Tuesday, May 3, 2011

Masteel ... May11

Investor confidence in Malaysia Steel Works (KL) Bhd (Masteel; RM1.40) has gained strength in recent weeks, as witnessed by the uptrend in its share price.

The stock has chalked up smart gains of roughly 22% year-to-date (YTD), from its 2010 year-end closing price of RM1.15, outperforming the benchmark index for the broader market.

This is unsurprising given the relatively upbeat outlook for domestic steel bar demand underpinned by expectations of a robust property sector and gradual rollout of projects under the government’s Economic Transformation Programme (ETP), coupled with Masteel’s underlying fundamentals and attractive valuations.

The improved sentiment may also be attributed, at least in part, to its proposed intracity commuter rail venture in Johor.

Sentiment boost from proposed rail venture
Last week, the Johor government approved a RM1.23 billion intracity commuter train project proposed by Metropolitan Commuter Network (MCN), a joint-venture company between Masteel and KUB Malaysia Bhd.

The commuter train network will link up to 23 stations — including seven new stations — in major towns in the Iskandar Malaysia region.

Based in Kempas Baru, which is expected to be the final terminal for all rail connections with the northern part of the country, the network will have two main lines running from Nusajaya to Kota Masai and Kulai to JB Sentral.
The proposed route would cover most of the key projects planned for the region, including the Legoland Theme Park, EduCity, Premium Outlet and Senai Hi-Tech Park. A shuttle train service has also been proposed to ferry commuters from JB Sentral to the MRT line in Singapore at Woodlands.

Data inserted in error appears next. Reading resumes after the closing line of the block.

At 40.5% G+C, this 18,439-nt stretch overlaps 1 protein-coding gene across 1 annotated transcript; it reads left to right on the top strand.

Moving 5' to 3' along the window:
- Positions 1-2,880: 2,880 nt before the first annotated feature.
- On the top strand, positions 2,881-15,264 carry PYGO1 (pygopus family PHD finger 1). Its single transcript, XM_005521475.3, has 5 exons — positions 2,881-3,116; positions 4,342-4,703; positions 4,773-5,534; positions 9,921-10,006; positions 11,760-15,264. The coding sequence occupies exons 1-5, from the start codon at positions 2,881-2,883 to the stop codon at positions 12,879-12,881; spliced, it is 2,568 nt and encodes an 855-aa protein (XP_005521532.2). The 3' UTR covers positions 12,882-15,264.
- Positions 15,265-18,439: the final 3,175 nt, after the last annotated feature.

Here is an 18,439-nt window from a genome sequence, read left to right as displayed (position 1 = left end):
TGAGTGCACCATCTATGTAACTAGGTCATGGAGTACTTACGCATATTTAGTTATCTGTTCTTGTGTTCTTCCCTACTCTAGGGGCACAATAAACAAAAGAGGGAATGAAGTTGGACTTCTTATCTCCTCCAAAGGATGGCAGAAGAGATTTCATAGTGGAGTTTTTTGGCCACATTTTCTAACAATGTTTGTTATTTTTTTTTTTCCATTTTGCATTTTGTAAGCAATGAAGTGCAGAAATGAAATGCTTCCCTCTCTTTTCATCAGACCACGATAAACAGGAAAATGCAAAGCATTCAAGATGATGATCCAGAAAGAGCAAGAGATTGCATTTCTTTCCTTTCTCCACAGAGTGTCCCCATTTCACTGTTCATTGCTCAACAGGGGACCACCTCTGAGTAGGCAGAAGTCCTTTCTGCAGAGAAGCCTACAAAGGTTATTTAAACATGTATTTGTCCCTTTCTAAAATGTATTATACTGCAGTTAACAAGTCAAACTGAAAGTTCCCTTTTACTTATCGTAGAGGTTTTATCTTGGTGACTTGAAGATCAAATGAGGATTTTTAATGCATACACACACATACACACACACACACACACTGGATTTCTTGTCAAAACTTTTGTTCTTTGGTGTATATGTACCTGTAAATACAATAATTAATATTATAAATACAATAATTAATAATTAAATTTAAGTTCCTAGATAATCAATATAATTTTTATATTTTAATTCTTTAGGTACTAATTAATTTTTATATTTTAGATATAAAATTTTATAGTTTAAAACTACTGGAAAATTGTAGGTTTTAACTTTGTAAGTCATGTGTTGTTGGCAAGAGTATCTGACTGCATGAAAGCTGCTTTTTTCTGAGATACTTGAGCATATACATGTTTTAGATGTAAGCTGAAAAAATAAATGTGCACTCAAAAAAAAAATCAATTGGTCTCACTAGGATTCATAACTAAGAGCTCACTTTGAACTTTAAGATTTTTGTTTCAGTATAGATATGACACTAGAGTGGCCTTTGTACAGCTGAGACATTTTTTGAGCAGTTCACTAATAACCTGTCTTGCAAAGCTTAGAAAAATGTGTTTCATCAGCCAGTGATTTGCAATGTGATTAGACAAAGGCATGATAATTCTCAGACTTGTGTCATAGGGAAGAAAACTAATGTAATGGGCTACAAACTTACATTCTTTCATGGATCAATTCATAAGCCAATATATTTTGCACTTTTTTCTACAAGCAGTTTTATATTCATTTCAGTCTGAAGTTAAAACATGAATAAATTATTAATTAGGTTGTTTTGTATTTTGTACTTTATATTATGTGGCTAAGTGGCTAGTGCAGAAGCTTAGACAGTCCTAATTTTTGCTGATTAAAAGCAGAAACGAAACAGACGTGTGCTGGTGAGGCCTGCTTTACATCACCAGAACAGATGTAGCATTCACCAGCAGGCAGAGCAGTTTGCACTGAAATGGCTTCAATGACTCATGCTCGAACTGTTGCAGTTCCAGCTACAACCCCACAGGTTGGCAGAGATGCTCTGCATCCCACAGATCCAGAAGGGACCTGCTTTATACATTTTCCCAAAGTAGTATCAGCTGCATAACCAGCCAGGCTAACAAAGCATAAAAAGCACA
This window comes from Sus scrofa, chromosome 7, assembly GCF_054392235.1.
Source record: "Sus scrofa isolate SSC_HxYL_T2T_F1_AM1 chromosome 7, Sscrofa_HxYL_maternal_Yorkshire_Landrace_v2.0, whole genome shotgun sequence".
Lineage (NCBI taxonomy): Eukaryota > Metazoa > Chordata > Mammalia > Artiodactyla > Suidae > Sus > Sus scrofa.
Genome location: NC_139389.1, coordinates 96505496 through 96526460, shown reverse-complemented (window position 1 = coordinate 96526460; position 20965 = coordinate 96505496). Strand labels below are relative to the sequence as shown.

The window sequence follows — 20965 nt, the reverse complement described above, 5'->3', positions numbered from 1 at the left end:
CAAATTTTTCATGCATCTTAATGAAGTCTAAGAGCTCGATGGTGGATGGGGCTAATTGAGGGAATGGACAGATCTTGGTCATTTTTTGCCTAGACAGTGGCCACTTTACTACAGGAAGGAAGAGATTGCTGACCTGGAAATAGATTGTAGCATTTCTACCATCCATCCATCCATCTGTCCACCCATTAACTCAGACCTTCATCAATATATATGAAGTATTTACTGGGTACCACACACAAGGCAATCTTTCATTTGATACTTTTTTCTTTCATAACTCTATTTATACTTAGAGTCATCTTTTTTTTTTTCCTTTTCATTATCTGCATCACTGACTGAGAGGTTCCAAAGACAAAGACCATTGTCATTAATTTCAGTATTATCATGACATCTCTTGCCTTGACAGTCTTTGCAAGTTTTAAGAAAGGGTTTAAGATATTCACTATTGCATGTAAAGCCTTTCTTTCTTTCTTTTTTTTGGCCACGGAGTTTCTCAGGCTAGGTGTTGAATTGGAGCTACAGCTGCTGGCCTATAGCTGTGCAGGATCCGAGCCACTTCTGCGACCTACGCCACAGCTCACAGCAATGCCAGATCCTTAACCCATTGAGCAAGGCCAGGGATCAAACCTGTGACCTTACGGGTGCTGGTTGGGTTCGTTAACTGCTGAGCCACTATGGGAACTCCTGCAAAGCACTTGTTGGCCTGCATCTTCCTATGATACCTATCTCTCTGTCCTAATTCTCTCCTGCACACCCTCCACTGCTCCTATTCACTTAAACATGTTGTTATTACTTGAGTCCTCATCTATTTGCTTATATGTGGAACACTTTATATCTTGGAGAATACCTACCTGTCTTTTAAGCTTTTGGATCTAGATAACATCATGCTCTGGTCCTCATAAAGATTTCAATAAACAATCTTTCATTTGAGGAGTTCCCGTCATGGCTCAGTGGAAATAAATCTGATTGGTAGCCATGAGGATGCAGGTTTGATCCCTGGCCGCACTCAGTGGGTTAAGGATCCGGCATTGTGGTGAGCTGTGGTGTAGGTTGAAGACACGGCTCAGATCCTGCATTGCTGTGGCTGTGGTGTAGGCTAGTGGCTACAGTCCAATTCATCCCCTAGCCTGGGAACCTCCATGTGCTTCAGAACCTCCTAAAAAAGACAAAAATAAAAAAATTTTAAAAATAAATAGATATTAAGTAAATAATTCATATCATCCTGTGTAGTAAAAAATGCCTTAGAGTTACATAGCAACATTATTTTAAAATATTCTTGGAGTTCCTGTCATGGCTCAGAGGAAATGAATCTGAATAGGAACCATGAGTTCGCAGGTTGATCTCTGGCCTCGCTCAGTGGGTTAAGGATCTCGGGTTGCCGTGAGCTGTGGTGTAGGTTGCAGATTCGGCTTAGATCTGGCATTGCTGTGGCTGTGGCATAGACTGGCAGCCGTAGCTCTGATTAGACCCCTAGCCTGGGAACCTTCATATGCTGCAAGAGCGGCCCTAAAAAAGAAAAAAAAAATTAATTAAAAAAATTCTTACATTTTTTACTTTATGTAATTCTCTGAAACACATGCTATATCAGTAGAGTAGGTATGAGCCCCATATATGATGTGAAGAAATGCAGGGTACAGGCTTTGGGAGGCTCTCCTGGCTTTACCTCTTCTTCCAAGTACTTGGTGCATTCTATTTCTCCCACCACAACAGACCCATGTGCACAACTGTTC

The commuter rail will utilise existing KTMB tracks so no additional land acquisitions or track infrastructure are necessary, though a spur line linking Senai airport to the rail network may be added at a later stage.
MCN, in which Masteel has a 60% stake, is expected incur some RM370 million in capital expenditure, primarily for rolling stock. It is anticipated that roughly RM70 million of this would be funded through equity by the two partners, while the balance would be raised through a bond issue.

The other portion of the project, estimated to cost RM860 million, including the ticketing, signalling and communications system, electrification and transit stations, would be funded by project financing under the government’s Public-Private Partnership (PPP) scheme. The assets would then be leased to MCN under a long-term concession of up to 33 years.

Having received the state government’s endorsement, the proposal is now expected to go to the federal government for approval. If all goes to plan, the concession agreement could be finalised by mid-2011. Construction is targeted to commence by early 2012 and the rail lines would be operational by early 2014.

Steel will remain the primary income generator
We expect Masteel to capture some one-off construction profit from the rail project in 2012/13. More importantly, the project would provide the company with a recurring income stream over the entire period of the concession.

Having said that, we expect contributions from the project would only account for up to 10% to 15% of Masteel’s earnings when it is fully operational. Thus, the primary earnings generator will continue to be its steel manufacturing business.

In this respect, we are fairly upbeat on the outlook going forward. Demand for steel bars in the domestic market is expected to strengthen on the back of the rash of property projects launched since end-2009, which will be progressively completed over 2011/12.

Demand will gain further traction going into 2012, lifted by the rollout of projects under the various government initiatives including the PPP scheme and ETP.